How to choose manufacturing software for business intelligence
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Chances are companies in the market for a cost-effective business intelligence (BI) tool are looking seriously at BI in the cloud. That’s because going with a cloud BI offering means they don’t have to buy, install and maintain hardware and software. The cloud application provider takes care of all that and bills customers on a pay-as-you-go basis. Sounds great, right?
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Perhaps not -- or at least not yet. When it comes to customer relationship management (CRM) or sales force software, cloud choices are well-established and fully functioning. To suggest using on-premises versions of this kind of software would draw a raised eyebrow or two.
But the picture isn't so clear when it comes to running BI in the cloud, according to consultants and analysts. The problem isn't a lack of choices -- established vendors and specialized, or “pure play,” vendors have cloud BI offerings.
Challenges facing cloud BI platforms
Four main issues are currently hindering BI in the cloud:
- Most cloud BI tools are not as fully developed as on-premises versions. While this should not come as a surprise, given that cloud BI is a relatively new phenomenon, it should give companies pause. “The BI cloud offerings are not as mature as some of the other cloud offerings that are out there,” said Rick Sherman, founder of Athena IT Solutions, a data warehouse and business intelligence consulting firm based in Stow, Mass. “It’s been slow for the vendors to provide complete offerings.” Even the established vendors offer only a subset of their BI capabilities in the cloud. So certain features users would expect from BI, such as the ability to import financial data for planning, might be missing. The market has been somewhat volatile, too, as at least one cloud BI company shut down recently.The upshot: If the company needs a tool to help it glean actionable insights from a mass of data -- that is, it really needs BI -- then it most likely will not be satisfied with cloud BI in its current format. But if users are just looking to experiment, a cloud BI pilot might be in order (and will not cost much, if anything, according to Sherman).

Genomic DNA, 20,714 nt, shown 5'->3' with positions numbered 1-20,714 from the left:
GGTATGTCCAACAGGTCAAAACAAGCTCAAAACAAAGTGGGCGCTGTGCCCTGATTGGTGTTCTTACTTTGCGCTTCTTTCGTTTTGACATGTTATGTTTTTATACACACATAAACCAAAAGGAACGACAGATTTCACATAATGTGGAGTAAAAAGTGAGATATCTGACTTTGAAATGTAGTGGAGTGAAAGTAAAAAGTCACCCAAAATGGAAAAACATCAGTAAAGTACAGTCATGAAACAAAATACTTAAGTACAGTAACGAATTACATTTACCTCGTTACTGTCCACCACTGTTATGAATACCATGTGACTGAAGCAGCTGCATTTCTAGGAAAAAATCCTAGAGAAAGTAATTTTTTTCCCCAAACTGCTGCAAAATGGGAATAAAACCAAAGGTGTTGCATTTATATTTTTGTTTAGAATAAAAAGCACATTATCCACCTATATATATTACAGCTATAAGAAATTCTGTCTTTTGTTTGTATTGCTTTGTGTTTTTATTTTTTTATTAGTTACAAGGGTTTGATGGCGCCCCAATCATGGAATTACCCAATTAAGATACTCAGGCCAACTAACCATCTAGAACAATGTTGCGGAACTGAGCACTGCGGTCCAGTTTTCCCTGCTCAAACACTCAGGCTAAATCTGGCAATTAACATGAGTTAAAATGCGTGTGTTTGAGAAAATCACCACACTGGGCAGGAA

- Most businesses won’t be able to leverage the cost savings of cloud BI. The majority of midsize companies (excluding those at the lowest end) already employ a number of BI tools, Sherman said. This happens because they don’t put the time and effort into the data part of the BI implementation and install several different tools to find one that works better. As such, most midsize companies have siloed BI, in which different departments use different BI tools. “The average firm with over $500 million in revenue has five to seven BI products installed,” Sherman said. “For them, cloud BI is tool number eight. To get the cost advantage you would have to rip out the other stuff. Most companies never do that.”
- For companies that need real-time analytics, cloud BI will probably not be sufficient. Using BI in the cloud requires transferring company data to the cloud provider and running analytics in the cloud. “Uploading the data to the provider can’t be real time, at least not now,” said Jesper Vork, formerly a BI consultant and now chief systems architect for Performance Partners Inc., which is based in Bellevue, Wash. Whether the delay from rolling up data to the cloud is a day or an hour, it won’t be up to the minute as with an on-premises BI system, according to Vork.
- Customers still have concerns about security and privacy of data in the cloud. This relates to the cloud in general more than to cloud BI specifically. Though both Sherman and Vork said they believe cloud offerings are secure, cloud providers vary widely in how they implement security and privacy provisions for the cloud, and that can create issues. The consultants also say beware vendors that offer free trials of their cloud BI applications but won’t let customers save their data without making it public. They might have to buy the full version to fully secure their data.